by Sean Ruck
, Contributing Editor | June 01, 2014
From the June 2014 issue of HealthCare Business News magazine
This month's main cover story touches in part on CMS's decision to approve only coverage with evidence development (CED) for Amyvid PET scans rather than full coverage.
It seems like CMS is coming under fire a lot and the Amyvid debate is no exception. Some believe the argument against reimbursement from CMS' perspective is based on the fact that Amyvid is used to measure beta-amyloid plaque load in the brain. A negative scan could help physicians rule out Alzheimer's in favor of other types of dementia while a positive would be grounds for further testing.. According to CMS, the coverage was denied because they say there isn't enough evidence to determine whether Amyvid could help improve outcomes for patients with early signs of cognitive dysfunction.
While I can see the logic in that - helping to diagnose someone with an incurable (but not contagious) disease as opposed to waiting for it to clearly manifest itself could be considered a waste of money. But in addition to the money saved by ruling out Alzheimer's and thereby preventing the waste of funds treating for a disease that isn't actually there to be treated, it's necessary to look beyond the on-paper expenditures. Ultimately, the benefit to society alone probably would offset the cost of full coverage. The knowledge gained even if it's a painful revelation, at least provides certainty and then allows everyone involved to consider plans for the future. In some cases, Alzheimer's hits fast and in others, it's a slower degradation of cognitive capabilities. And symptoms are also often attributed to senility or "old age." By the time it's clear what's really happening, lucid moments may be few and far between for the sufferer and loved ones may be denied the chance to truly say goodbye. Anyone who has had a family member with the disease knows what I mean when I say that Alzheimer's victims are gone before they're gone and getting alerted to the presence of the disease ahead of time I allowing time for closure would be priceless to some. Other practical matters like estate planning and end-of-life decisions could also be planned for, potentially saving the system money.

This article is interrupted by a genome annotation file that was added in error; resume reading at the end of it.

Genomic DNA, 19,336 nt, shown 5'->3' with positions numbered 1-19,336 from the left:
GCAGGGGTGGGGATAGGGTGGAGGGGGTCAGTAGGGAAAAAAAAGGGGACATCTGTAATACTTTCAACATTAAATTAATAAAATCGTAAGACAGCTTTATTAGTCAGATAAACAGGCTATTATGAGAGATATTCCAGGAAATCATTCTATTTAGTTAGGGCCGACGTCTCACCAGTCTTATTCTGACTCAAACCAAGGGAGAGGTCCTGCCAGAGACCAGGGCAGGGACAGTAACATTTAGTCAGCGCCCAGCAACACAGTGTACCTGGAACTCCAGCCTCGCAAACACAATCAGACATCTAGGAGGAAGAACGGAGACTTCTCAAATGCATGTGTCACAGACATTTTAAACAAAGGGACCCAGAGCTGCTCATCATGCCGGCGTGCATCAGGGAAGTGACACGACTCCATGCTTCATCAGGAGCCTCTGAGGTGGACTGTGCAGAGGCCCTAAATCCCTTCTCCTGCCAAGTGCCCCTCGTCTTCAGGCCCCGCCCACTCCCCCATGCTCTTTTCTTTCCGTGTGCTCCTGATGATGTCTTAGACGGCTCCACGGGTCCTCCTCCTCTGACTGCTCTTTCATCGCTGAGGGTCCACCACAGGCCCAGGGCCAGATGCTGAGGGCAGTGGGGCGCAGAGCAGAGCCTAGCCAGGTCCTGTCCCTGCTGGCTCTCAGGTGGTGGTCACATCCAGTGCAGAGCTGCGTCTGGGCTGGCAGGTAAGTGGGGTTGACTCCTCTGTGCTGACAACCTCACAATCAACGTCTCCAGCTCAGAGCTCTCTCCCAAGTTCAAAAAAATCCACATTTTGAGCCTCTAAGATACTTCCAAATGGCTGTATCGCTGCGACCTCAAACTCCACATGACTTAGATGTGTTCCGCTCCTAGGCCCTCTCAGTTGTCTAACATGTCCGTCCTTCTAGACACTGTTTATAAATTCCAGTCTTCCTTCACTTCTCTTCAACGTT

Finally, the fact that research continues in the search for a cure or at least better treatments of Alzheimer's means an effective way to help diagnose the disease will prove crucial if and when researchers have a breakthrough.
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Of course, Amyvid wouldn't be of use without imaging equipment. This issue also delves into the latest developments in molecular imaging (p. 34) as well as the options available to provide some radiopharmaceuticals (p. 44).
This issue also features an extended children's hospital spotlight section. The feature offers some fast-facts about some of the nation's leading hospitals catering to kids and an interview with Children's Hospital Association COO, Amy Knight. She sheds some light on why we need hospitals specifically catering to the smallest patients.